Last edited by J Davis; 02-06-2012 at 10:32 PM.
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02-07-2012 12:49 PM
"Figure 1 shows a single quadrant of one luminance pattern; for this exposure, the camera detail enhancement was turned down to minimum level (-10) which presumably means no correction, so this is probably the native performance of the camera. The lens was a Canon EF 24-70mm F/2.8L USM zoom. There are clearly no null zones, where the wanted lower frequencies mix with aliases produced by spectral folding of the unwanted higher frequencies, alias products. This is extremely unusual in a single sensor camera, where the traditional Bayer-pattern mosaic of coloured filters must be decoded to provide a clean video signal. It also implies that there is an optical spatial low pass filter between the lens and the sensor, to reduce the amplitude of spatial frequencies outside the band which can be properly dealt with for HDTV."
And goes on to say:
"Detail enhancement can be quite severe, low levels are best. High levels of detail enhancement [sharpness gain] introduce null zones at 2/3 horizontal and vertical resolution limit, which are due to the small deviation of the camera gamma curve from a pure power law, which is a perfectly normal phenomenon. At low detail levels, this effect is invisible."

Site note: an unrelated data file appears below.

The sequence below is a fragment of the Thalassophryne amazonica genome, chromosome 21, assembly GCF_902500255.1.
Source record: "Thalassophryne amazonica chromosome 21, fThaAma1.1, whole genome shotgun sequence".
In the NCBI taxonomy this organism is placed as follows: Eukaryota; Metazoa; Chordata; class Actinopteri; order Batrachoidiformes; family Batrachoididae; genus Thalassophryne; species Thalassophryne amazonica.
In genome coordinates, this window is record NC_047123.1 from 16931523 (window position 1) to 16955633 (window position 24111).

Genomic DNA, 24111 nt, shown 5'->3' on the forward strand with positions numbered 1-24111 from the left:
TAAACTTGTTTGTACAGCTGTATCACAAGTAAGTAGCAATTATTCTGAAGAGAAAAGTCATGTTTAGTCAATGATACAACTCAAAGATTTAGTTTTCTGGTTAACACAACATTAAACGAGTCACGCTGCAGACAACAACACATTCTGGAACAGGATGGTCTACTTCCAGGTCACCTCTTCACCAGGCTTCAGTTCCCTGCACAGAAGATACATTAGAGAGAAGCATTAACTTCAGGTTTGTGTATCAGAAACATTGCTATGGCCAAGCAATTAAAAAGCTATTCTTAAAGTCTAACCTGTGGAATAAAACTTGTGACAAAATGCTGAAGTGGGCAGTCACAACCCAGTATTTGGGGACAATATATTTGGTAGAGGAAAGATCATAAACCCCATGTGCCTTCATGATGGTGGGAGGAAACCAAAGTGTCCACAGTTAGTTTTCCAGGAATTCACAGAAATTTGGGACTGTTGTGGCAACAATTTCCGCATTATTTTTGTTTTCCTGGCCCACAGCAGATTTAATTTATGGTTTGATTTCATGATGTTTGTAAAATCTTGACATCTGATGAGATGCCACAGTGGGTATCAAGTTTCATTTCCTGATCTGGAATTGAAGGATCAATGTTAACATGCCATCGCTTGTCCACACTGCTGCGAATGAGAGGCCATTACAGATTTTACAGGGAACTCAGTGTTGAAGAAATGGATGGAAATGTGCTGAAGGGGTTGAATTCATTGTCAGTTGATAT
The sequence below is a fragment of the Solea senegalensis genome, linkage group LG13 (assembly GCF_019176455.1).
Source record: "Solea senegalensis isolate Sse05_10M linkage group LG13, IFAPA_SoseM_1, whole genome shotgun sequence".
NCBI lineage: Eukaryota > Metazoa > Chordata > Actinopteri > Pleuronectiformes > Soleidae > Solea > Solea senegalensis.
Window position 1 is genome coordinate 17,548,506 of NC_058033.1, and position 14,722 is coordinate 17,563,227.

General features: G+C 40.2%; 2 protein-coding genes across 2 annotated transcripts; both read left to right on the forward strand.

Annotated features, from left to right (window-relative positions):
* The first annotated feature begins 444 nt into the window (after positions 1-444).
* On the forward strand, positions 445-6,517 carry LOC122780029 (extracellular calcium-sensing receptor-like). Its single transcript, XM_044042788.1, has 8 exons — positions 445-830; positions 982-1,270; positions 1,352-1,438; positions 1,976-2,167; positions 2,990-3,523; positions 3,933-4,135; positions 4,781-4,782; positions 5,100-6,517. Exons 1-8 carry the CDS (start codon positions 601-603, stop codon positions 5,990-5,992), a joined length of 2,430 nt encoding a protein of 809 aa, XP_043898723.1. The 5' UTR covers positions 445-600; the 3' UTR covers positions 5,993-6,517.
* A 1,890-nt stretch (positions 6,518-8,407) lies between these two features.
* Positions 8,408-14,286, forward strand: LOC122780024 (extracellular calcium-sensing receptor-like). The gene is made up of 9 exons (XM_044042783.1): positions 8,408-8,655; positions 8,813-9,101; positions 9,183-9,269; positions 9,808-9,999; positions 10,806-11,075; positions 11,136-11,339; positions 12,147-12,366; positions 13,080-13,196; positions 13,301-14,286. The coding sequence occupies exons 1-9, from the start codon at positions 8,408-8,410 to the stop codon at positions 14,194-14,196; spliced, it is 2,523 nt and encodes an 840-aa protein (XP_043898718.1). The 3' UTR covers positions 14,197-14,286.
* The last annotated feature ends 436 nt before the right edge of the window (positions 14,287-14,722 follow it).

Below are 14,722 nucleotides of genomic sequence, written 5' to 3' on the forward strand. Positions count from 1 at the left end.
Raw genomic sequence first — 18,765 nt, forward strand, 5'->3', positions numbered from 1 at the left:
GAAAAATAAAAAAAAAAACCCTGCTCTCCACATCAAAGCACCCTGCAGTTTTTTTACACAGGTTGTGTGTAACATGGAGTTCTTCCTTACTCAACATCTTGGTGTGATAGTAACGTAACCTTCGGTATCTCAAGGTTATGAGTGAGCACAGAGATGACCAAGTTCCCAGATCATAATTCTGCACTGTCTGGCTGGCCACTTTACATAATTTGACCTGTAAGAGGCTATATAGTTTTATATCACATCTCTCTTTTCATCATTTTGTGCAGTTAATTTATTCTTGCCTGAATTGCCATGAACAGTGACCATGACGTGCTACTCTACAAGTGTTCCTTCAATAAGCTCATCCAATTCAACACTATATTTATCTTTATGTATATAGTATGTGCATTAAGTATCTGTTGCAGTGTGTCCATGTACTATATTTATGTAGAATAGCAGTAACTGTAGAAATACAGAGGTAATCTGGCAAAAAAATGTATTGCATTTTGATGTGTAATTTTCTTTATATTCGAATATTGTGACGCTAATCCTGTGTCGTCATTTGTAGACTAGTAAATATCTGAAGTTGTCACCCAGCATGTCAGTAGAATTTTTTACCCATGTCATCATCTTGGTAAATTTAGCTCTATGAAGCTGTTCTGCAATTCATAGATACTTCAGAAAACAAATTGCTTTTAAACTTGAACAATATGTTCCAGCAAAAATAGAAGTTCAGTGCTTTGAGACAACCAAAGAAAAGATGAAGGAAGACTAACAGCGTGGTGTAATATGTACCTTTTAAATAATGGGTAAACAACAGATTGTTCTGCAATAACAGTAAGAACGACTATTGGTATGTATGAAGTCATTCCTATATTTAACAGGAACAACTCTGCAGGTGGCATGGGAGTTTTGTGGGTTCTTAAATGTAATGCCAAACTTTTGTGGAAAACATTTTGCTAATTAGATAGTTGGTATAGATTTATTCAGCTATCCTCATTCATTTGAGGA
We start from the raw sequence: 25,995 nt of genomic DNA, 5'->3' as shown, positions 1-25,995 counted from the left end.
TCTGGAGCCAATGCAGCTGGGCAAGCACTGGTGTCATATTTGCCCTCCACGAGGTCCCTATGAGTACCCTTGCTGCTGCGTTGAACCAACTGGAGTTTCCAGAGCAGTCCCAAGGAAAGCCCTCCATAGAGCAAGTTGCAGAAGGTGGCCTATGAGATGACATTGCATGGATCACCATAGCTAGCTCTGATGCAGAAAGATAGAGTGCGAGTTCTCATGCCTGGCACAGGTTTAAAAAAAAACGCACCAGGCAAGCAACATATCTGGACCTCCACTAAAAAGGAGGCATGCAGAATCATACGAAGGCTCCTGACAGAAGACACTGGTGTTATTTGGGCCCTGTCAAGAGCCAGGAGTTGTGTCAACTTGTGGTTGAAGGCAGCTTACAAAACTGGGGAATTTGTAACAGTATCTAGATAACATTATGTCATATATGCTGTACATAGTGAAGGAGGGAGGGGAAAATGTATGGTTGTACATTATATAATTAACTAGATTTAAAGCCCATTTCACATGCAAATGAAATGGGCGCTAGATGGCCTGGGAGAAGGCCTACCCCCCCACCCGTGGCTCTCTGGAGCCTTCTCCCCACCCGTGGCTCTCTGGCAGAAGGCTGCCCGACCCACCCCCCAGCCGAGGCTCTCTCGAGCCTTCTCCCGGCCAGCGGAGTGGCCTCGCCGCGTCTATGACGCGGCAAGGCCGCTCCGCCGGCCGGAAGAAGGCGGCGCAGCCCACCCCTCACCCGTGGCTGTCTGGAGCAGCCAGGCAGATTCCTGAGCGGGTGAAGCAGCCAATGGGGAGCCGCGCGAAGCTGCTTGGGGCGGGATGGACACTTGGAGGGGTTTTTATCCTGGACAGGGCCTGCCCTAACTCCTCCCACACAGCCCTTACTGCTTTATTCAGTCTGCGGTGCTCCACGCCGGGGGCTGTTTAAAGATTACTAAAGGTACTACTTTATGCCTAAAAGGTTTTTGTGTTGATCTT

Interestingly, there is this phenomenon to consider:
"2.4 Resolution with other lenses
Figure 8 shows the resolution, at 1080p, with two other lenses [50mm prime F/1.2 & 100mm macro]. Ignoring the small exposure difference, both lenses appear to deliver rather more resolution than the 24-70mm zoom, the macro being especially sharp. It might be sensible to reduce the detail level settings a little when using these lenses. The null zones at ⅔horizontal and vertical resolution limits result from the default level of detail enhancement [Sharpness: 0] and are not remarkable"
Keep in mind, this is regarding 1080p shooting. For 720, aliasing becomes more pronounced. However, using a strong in-camera noise reduction setting is effective at cutting down aliasing in 720p footage while maintaining a detailed picture.
Last edited by cowpunk52; 02-07-2012 at 12:58 PM.